[Hidden]
TheSkaFish (962)M (@theskafish) 7 years, 9 months ago ago

I was pondering this stuff tonight myself. Trying to strip away all the layers that have built up over the years to get to the core, to my true self. Once I am there, I reason that I’d see only my true wants. And I’d be able to contrast that with anything that I don’t want, yet do anyway in my day to day life. I can then ask myself why.

So, if you recognize these things about yourself, and you feel they are bad and don’t want them to continue, why do you continue doing them? If you truly don’t like them, why do what you don’t want to do, ever?

It sounds like you are glad with your guy, and you say he is awesome. I see no problem there. Encouraging him to work out is a good thing, it would be good for anyone. It keeps a person young and more vital. Like you said, you care about his health. And there is nothing wrong with liking muscles. There is a difference between liking muscles, and in hating and looking down on anyone who does not have muscles. Maybe the two of you can work out together? You can motivate each other and make it another area that you two can bond over.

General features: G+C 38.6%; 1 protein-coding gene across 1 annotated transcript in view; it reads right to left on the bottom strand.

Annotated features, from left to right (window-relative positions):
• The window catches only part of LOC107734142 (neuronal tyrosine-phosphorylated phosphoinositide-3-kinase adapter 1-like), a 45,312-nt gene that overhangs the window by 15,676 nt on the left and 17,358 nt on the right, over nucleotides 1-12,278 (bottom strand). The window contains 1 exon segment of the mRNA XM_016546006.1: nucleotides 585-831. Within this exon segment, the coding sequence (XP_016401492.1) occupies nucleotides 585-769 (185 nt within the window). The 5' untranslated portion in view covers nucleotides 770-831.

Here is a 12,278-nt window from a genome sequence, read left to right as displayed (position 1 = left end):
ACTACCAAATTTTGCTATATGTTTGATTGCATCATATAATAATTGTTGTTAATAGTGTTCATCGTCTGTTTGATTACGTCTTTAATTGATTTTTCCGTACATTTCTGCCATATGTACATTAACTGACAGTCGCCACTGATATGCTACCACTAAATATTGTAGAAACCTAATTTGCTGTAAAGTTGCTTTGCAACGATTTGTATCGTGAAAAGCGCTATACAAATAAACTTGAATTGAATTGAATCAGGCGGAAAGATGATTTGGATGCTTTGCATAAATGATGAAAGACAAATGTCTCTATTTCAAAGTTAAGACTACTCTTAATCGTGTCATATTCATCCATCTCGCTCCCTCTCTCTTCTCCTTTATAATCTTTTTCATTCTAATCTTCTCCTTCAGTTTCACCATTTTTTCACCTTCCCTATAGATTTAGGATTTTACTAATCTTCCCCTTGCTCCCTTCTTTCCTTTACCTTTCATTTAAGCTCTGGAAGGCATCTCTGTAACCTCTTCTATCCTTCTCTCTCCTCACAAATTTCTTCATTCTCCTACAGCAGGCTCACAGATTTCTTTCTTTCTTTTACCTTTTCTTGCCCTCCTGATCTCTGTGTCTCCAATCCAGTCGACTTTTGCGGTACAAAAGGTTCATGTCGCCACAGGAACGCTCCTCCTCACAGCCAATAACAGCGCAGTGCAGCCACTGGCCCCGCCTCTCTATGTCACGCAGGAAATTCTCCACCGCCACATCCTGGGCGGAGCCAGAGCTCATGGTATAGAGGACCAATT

If you really want to change, do the opposite of what you are doing. Don’t judge people as much, or at least think before you judge. Give them 5 or 10 minutes of judgment-free zone. I went through a time of this myself….I judged people for things like music tastes, interests, car tastes, etc…then I realized I was wasting my thoughts and time and not being true to myself – my true nature is happy and friendly, not hateful or someone who puts people down. Judging people harshly, while it can be instantly gratifying in the moment, in the long term its just like you said – you are only limiting your own choices in who you get to know.